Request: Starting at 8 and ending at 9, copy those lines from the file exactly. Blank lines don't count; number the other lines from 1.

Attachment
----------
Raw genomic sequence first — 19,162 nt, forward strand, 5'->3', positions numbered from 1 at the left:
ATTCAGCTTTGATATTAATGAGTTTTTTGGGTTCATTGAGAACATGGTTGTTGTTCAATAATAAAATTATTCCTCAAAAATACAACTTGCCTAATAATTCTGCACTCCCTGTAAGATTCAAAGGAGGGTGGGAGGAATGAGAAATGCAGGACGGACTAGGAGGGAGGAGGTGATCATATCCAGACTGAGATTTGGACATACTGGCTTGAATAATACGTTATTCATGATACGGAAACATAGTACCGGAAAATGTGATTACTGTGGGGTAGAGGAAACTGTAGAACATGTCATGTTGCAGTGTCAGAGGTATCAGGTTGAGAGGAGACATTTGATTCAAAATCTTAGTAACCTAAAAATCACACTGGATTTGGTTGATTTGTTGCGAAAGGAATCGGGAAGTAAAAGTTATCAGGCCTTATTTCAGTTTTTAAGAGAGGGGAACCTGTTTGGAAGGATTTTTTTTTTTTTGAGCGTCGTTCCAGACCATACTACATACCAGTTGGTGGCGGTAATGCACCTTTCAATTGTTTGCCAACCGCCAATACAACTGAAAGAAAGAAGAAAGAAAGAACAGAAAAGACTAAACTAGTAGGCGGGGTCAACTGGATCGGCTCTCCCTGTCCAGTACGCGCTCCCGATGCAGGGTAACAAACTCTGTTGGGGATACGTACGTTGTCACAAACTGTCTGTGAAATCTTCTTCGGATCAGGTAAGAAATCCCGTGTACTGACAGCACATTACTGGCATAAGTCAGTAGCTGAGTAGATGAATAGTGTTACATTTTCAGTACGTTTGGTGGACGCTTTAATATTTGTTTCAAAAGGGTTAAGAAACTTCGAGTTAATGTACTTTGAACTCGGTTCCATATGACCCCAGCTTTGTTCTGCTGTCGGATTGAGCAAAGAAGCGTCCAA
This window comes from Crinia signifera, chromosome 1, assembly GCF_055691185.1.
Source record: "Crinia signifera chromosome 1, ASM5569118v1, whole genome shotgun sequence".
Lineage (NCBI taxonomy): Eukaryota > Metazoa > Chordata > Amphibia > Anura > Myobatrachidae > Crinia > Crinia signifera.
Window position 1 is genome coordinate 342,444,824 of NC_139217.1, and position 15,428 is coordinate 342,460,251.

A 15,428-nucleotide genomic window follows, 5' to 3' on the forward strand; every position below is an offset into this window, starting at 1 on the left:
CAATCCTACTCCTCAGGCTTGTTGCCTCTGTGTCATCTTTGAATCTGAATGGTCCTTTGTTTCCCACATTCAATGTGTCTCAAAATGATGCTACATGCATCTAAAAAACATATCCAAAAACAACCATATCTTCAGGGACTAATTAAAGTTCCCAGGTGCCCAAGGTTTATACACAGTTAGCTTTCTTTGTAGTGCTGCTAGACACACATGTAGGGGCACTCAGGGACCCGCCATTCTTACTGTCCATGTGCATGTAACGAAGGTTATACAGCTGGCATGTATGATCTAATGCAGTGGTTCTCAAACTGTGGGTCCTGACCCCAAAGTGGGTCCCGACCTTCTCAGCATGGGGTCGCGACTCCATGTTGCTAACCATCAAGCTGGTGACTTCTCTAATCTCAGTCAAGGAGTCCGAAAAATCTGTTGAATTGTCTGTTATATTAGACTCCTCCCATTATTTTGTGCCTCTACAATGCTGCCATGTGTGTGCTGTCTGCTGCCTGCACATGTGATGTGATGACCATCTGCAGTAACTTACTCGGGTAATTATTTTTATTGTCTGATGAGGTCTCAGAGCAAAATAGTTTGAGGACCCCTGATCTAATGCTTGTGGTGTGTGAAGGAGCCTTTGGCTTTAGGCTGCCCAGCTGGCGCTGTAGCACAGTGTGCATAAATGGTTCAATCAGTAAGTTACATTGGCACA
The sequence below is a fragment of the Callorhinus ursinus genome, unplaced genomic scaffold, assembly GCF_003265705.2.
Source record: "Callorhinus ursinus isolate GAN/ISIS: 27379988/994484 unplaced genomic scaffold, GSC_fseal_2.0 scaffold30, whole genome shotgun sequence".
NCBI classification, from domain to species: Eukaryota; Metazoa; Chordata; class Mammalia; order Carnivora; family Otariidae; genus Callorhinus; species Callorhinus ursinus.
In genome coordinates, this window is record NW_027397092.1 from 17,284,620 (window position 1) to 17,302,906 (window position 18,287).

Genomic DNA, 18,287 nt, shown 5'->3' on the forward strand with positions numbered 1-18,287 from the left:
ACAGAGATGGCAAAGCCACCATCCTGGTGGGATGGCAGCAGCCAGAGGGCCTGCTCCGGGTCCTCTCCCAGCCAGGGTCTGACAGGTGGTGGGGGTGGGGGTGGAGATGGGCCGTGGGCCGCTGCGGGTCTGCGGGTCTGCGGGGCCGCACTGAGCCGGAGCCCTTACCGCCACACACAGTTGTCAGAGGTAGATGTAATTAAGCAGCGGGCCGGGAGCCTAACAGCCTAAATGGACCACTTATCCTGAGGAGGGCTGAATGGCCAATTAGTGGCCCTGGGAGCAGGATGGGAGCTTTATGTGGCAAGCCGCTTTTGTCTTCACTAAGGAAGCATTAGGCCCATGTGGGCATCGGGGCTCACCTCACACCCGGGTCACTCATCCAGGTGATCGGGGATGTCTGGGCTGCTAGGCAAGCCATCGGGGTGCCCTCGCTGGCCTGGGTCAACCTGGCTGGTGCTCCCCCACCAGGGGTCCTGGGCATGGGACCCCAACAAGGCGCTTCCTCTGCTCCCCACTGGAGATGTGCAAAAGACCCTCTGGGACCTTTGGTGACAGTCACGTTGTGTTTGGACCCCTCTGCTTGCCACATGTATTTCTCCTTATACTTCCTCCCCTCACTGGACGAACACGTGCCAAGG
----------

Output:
CAATCCTACTCCTCAGGCTTGTTGCCTCTGTGTCATCTTTGAATCTGAATGGTCCTTTGTTTCCCACATTCAATGTGTCTCAAAATGATGCTACATGCATCTAAAAAACATATCCAAAAACAACCATATCTTCAGGGACTAATTAAAGTTCCCAGGTGCCCAAGGTTTATACACAGTTAGCTTTCTTTGTAGTGCTGCTAGACACACATGTAGGGGCACTCAGGGACCCGCCATTCTTACTGTCCATGTGCATGTAACGAAGGTTATACAGCTGGCATGTATGATCTAATGCAGTGGTTCTCAAACTGTGGGTCCTGACCCCAAAGTGGGTCCCGACCTTCTCAGCATGGGGTCGCGACTCCATGTTGCTAACCATCAAGCTGGTGACTTCTCTAATCTCAGTCAAGGAGTCCGAAAAATCTGTTGAATTGTCTGTTATATTAGACTCCTCCCATTATTTTGTGCCTCTACAATGCTGCCATGTGTGTGCTGTCTGCTGCCTGCACATGTGATGTGATGACCATCTGCAGTAACTTACTCGGGTAATTATTTTTATTGTCTGATGAGGTCTCAGAGCAAAATAGTTTGAGGACCCCTGATCTAATGCTTGTGGTGTGTGAAGGAGCCTTTGGCTTTAGGCTGCCCAGCTGGCGCTGTAGCACAGTGTGCATAAATGGTTCAATCAGTAAGTTACATTGGCACA
The sequence below is a fragment of the Callorhinus ursinus genome, unplaced genomic scaffold, assembly GCF_003265705.2.